Taking Time To Stretch

A close friend and mentor of mine once told me his key to successful public speaking: “The trick isn’t in finding a new topic; the trick is to find a new audience.” I’ve put that advice to use on a few occasions, and when the topic is search I’ve developed a good, repeatable story. I’m comfortable with the subject matter, which allows me to be confident in the delivery.

But as good as this advice is in the short term, it clearly isn’t viable forever. Things change, and new subjects become popular as the interest level in familiar ones diminishes. Focus on any one subject long enough, and you’re assured that something fundamental will change (unless your subject is history).

It’s also easy to find yourself in a rut, stuck in routine. Without external pressure to learn something new or sharpen an existing skill, it can be difficult to force a break from monotony. But across dynamic industries like search marketing, practitioners are required to continually challenge themselves to adapt to new realities. This is where the concept of “stretching” is best applied.



What is stretching?

Executive coach Tony Robbins teaches the practice of stretching to his clients. Essentially, it’s the practice of “stretching” a person’s perceptions of what they can and cannot accomplish. Robbins has his clients walk across hot coals to help them understand that they are capable of more than they previously thought.

A key element to Robbins’ version of stretching is in making a public proclamation about what you intend to accomplish. Tell your colleagues that you will write a book. Tell your friends that you will go skydiving. Tell your spouse that you will build a deck onto the house. Whatever you always hoped to one day accomplish, tell someone you will do it. It creates social pressure to successfully follow through.

My current stretching exercise

We have all experienced moments of procrastination in our lives, delaying a project until the absolute last minute. And when we finally got around to completing the project, it would typically turn out well. You’d wonder, “Why couldn’t I have done that weeks ago?” The answer is that we tend to excel when our hand is forced. Making a public proclamation is a way to force our own hand.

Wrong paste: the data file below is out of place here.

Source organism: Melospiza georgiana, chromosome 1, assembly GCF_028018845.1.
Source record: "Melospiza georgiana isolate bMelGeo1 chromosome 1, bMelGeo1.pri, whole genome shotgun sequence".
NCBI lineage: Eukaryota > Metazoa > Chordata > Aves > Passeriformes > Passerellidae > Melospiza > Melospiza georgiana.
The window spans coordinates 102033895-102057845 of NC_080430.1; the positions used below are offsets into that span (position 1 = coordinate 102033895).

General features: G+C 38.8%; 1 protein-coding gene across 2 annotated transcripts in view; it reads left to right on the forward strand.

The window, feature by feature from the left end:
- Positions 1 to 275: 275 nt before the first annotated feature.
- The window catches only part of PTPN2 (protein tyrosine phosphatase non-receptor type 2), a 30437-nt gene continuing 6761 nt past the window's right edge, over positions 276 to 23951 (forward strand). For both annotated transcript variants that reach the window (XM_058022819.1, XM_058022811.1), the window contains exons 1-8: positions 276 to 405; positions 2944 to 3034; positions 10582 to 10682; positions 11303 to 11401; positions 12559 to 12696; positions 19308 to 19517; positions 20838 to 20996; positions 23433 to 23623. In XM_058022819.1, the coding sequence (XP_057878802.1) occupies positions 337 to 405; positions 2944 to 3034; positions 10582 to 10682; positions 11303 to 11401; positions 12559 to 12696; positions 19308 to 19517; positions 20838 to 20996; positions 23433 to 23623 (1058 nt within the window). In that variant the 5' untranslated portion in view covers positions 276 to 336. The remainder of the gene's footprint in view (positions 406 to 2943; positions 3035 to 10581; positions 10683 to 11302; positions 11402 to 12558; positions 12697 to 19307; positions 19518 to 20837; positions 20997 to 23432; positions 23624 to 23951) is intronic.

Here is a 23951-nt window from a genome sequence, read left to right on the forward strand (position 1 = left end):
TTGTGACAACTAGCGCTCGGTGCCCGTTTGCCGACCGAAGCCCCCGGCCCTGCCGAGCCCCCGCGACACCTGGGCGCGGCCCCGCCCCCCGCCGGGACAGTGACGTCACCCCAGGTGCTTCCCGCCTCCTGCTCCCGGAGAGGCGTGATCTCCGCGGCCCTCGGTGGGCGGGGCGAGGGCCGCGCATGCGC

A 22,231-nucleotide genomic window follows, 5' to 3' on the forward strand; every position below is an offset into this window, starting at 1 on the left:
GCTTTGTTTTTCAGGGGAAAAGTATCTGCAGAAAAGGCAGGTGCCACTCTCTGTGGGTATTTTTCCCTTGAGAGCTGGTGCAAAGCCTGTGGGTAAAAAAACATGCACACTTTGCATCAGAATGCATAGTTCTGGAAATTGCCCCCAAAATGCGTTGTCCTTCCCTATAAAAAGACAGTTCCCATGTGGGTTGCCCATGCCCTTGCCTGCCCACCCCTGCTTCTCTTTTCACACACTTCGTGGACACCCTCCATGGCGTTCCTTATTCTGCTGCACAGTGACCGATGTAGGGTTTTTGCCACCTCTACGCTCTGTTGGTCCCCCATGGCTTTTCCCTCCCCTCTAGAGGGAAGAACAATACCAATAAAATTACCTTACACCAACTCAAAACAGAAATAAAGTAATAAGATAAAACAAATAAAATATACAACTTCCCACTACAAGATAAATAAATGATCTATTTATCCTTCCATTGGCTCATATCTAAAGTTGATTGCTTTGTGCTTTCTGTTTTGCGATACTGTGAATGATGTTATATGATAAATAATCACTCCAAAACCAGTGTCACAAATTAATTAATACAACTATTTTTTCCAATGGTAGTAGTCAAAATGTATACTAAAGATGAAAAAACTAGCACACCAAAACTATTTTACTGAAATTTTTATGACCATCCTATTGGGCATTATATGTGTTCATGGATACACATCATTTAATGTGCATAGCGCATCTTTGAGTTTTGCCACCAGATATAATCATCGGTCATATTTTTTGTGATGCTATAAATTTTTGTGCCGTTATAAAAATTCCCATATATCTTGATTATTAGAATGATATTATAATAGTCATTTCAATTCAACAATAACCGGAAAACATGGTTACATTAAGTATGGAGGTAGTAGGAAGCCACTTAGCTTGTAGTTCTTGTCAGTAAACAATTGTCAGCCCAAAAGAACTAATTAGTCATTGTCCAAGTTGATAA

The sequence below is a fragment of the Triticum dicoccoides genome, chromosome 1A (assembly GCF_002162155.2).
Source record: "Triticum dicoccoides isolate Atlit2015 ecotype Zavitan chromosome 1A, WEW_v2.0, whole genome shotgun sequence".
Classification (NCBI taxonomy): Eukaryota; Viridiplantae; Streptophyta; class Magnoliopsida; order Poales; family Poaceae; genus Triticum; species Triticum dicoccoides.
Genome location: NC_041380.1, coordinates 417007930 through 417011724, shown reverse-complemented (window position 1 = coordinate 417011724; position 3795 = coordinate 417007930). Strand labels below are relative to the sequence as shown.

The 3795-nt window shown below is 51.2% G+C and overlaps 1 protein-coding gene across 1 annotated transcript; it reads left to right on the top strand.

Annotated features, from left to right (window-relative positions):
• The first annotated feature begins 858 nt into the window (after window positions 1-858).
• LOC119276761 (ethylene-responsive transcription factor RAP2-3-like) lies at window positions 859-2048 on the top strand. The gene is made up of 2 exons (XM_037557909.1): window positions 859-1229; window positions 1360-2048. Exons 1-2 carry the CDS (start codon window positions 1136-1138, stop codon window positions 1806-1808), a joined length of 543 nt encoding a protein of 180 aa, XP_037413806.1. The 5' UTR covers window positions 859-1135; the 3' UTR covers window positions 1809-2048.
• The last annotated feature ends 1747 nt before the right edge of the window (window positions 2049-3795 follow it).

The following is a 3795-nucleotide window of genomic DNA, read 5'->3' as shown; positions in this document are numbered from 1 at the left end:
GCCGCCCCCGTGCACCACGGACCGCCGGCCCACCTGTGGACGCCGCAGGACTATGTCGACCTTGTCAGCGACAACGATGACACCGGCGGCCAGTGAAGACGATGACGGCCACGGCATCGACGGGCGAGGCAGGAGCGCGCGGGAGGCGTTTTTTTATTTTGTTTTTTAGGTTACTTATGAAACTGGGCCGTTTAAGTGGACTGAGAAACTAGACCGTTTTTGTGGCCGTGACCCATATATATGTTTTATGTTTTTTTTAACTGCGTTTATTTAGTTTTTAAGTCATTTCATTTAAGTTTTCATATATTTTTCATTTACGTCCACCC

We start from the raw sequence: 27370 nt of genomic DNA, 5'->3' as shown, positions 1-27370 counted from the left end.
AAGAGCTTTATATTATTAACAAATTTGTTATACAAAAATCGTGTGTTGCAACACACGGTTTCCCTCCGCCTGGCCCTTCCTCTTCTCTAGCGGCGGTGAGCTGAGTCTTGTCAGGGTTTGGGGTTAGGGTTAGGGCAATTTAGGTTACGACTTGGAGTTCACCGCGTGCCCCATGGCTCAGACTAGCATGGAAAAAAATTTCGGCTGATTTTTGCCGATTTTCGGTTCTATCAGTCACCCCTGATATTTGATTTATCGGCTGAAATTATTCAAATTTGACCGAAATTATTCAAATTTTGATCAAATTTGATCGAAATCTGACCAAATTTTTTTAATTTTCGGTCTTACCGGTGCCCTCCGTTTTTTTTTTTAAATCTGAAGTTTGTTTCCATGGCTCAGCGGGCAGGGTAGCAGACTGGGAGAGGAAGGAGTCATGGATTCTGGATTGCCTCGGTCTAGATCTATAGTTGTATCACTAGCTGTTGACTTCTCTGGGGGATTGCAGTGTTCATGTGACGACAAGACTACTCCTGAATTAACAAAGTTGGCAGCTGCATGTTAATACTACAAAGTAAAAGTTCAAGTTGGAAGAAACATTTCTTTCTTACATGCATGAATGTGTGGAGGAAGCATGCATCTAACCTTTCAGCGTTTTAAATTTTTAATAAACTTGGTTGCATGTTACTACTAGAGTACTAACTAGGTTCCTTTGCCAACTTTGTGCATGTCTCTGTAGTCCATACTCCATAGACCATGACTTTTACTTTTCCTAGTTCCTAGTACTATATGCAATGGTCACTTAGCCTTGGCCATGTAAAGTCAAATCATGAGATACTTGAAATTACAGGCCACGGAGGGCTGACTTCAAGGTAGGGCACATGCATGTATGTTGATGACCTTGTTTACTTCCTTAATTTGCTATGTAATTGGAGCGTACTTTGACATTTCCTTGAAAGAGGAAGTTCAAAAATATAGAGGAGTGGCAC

My latest attempt at stretching culminates next week at Digital Pharma West in San Francisco, where I’m speaking on the topic of social media intelligence mining. I’m nervous. This is uncharted territory for me. I could come across as a naïve dolt if I’m not buttoned up in my preparations.

This is especially nerve-wracking for me because: 1) I’ve never spoken on this topic before; 2) I’m still new to the field of pharmaceuticals marketing. Certainly I have a POV to share, but the newness of the topic and audience gives me pause. But by agreeing to speak at this show, and on this topic, I’ve committed myself to an experience that will surely stretch my skill set.

Encourage others to follow suit

While I don’t have a lot of insight into other industries, I can’t imagine there are many that reinvent themselves as frequently as ours does. The pace of change in search creates unique challenges to those who aspire to be at the cutting edge. I recently connected with a colleague who told me he allows his staff two hours per day, while on the clock, to do nothing but read the latest news! That’s a hefty investment to make to be sure the team is in tune with industry trends.

I couldn’t help but think that a better approach (or perhaps a supplementary one) would be to encourage those same employees to do more than read and share tactical updates with one another. Have them put their insights and experiences to use by identifying opportunities for them to stretch the limits of their skills. Have them commit to contributing to the corporate blog, lead a lunch-and-learn, speak at a conference -- whatever.

As important and rewarding as self-stretching can be, fostering an environment where others understand that the practice is expected can be equally rewarding.



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